Monday, November 16, 2009
Was the Civil War Justified?
This is a paper that my colleague David Parker wrote defending the State rights that were infringed upon in the Civil War. The essay is based on Part 6 of James McClellan's Liberty, Order, and Justice, which deals with the interpretation of the Constitution.
Mr. Parker's articulation for State rights is passionate, but the natural conclusion of his reasoning is that the North had no right to invade the Confederate States. If this reasoning were followed through, we might have a nation to the South of the American Republic where slavery is still legal today. Was the “War of Northern Aggression” justified in light of the moral cause of freeing the slaves? Did the end justify the means?
These are complicated questions that cannot so easily be answered. Yet I would contend that, whatever the answers to these moral dilemmas, the Civil War resulted in the inflation of the federal government and the demise of principles such as interposition and nullification. I cannot say whether I definitively agree or disagree with Mr. Parker, but I include this essay in the hope that his passionate defense leads to further debate and clarification of the issues involved.
It has always been difficult to evaluate cases in court based solely on the merit of the law. The founders recognized the impossibility of leaving prejudices and political orientations out of judicial interpretation, and wrote into the constitution certain measures to help counter this tendency. “In the final analysis, it must be remembered that the question of interpretation is inevitably affected by politics. Ideally, the constitution should be given a consistent interpretation. But as the Founding Fathers understood well, the temptations of office are often too great to expect a uniform adherence to principle in all situations.” (499) Despite such lofty intentions, sadly the judicial branch is plagued with political machinations of the worst kind bent on usurping constitutional intent.
It is my contention that this particularly abhorrent tendency, which rises and falls in propensity with those who are appointed to serve their constitution on the bench, is most despicably prevalent in the Supreme Court decision Texas v. White in 1869, delivered by Chief Justice Salmon Chase. The decision, which significantly weakened states’ rights and makes any form of secession illegal, declared the Southern states never to have possessed the right to secede, therefore they never did secede, and therefore they never left the Union and achieved their own sovereignty and independence. The reasoning of the court was based on the “Indissolubility” of the Union, an obscure phrase from the articles of Confederation, which actually is not to be found in those articles. The Union is declared to be perpetual, not insoluble in the language of the Articles.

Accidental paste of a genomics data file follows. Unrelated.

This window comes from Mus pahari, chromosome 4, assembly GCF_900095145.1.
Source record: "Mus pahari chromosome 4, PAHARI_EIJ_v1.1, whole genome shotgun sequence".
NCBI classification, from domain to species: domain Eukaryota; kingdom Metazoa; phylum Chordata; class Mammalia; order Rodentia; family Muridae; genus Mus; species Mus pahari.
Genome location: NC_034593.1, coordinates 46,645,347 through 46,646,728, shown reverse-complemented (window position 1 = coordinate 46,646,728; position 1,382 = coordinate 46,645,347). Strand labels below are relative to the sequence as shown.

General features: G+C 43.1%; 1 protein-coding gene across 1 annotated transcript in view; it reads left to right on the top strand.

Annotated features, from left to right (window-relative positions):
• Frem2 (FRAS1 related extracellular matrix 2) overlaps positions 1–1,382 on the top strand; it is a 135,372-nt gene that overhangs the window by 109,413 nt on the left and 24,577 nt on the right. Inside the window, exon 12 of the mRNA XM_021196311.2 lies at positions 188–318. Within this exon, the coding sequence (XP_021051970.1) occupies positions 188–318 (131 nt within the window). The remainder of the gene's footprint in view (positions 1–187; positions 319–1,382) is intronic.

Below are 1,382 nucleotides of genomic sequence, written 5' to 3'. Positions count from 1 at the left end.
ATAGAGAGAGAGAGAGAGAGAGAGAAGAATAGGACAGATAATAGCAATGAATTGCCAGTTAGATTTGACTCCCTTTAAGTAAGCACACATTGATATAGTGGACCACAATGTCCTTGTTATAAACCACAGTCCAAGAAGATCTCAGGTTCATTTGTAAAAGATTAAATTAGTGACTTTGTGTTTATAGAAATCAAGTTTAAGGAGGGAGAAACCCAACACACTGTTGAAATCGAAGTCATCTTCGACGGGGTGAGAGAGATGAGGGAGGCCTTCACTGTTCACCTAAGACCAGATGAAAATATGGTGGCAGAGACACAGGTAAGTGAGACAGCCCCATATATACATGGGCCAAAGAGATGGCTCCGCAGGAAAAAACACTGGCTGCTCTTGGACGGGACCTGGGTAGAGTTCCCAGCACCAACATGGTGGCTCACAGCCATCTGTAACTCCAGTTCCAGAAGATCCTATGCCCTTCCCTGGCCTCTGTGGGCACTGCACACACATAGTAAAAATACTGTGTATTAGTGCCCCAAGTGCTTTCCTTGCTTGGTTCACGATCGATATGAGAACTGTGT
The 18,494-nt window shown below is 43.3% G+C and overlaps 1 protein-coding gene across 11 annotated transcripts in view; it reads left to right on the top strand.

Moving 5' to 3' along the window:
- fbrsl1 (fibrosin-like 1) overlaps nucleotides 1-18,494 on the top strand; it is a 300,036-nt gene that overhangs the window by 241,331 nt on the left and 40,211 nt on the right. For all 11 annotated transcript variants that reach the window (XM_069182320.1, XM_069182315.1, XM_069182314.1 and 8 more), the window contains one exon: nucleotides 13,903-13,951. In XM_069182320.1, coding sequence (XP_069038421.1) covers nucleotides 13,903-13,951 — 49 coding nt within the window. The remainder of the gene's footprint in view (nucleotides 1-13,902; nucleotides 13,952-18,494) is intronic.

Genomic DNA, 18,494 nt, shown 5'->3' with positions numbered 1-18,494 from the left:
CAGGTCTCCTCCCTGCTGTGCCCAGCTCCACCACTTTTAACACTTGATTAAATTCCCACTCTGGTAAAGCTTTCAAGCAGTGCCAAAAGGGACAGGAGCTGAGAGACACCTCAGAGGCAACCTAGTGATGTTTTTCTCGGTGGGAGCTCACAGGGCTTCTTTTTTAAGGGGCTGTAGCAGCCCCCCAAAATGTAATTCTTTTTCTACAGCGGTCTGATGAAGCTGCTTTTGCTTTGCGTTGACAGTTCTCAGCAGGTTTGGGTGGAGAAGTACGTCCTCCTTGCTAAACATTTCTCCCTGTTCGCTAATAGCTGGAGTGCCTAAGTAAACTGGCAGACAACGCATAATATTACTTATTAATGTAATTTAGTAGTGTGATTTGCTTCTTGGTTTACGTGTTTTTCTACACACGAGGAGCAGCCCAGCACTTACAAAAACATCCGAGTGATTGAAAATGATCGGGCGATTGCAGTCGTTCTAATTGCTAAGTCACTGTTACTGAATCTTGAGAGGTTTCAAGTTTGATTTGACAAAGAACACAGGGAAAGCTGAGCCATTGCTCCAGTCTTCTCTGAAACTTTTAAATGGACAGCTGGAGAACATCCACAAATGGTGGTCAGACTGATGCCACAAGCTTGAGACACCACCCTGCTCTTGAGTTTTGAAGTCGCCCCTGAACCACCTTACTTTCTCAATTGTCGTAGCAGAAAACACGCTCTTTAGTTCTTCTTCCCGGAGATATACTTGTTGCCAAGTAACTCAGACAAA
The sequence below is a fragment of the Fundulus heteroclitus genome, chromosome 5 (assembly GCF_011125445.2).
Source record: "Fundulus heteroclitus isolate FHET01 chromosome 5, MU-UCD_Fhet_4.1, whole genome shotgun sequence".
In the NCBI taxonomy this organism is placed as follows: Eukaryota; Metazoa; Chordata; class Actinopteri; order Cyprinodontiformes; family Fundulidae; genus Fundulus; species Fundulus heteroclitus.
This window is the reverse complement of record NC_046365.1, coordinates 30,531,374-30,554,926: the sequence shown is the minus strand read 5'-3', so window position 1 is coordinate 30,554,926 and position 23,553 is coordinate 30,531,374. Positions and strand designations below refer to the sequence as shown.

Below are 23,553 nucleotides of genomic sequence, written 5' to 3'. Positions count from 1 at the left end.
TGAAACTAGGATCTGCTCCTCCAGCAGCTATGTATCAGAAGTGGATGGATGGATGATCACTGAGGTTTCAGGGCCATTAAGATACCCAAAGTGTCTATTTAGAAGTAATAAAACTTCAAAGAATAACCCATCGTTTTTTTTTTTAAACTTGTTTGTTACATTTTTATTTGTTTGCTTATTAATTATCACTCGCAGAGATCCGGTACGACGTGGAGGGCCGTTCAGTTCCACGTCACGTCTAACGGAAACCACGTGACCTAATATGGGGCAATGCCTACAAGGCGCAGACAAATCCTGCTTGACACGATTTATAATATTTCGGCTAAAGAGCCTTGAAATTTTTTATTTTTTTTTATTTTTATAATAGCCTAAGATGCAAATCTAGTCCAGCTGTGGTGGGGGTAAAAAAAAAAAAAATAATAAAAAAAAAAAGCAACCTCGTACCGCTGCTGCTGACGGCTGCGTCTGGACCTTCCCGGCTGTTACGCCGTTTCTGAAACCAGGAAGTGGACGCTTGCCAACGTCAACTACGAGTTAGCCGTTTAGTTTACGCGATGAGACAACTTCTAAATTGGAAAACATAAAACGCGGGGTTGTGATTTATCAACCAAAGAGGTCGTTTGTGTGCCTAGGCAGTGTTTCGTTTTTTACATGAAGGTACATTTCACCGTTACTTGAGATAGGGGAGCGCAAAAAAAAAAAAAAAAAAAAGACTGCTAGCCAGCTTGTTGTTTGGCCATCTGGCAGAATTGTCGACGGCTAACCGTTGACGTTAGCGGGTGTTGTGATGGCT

The entire history of the union is the history of the debate between states rightists and unionists. At issue was who was ultimate arbiter in deciding the interpretation of the constitution within the states. In Martin v. Hunter’s Lessee Spencer Roane, Chief Justice of Virginia’s highest court, argued that the State of Virginia, while not the final arbiter of the constitution, was not bound by Supreme Court precedents. The final culmination which decided this decades long debate was the defeat of Robert E. Lee at Appomattox, Virginia. It wasn’t until later that Texas v. White would judicially announce that what took place in the southern confederation during the civil war was not succession, but insurrection.
Most principals in the argument favored that should interpretation err on one side or the other, that the constitution should be interpreted in the direction of states’ rights. Madison wrote that “in the case of a deliberate, palpable and dangerous exercise of other powers not granted by the said compact, [THE CONSTITUTION] The states, who are parties thereto, have the right and are in duty bound to interpose for arresting the progress of the evil.” 493. Jefferson said that, “states are sovereign and independent, and for this reason have the unquestionable right to determine whether federal laws are constitutional. The rightful remedy is a nullification of all unauthorized acts done under the color of the constitution.” 493.
To quote the decision by Justice Story in Martin v. Hunter’s Lessee, “The court is unanimously of opinion, that the appellate power of the Supreme Court of the United States does not extend to this court, under a sound construction of the constitution of the United States…and that obedience to its mandate [a previous supreme court decision ] be declined by the court.” 526
The Union is a voluntary compact of states which retain individual sovereignty. The state courts, which can and should be necessarily free from Supreme Court precedent, which may have ruled against secession, and free to interpret constitution, even if it allows nullification of their compact to the Union. This is why the decision by Justice Chase in the Texas v. White case is such a prominent example of political influence and prejudice among the court. Their political justification severely tainted their clarity of vision in their arbitration of state sovereignty and civil war.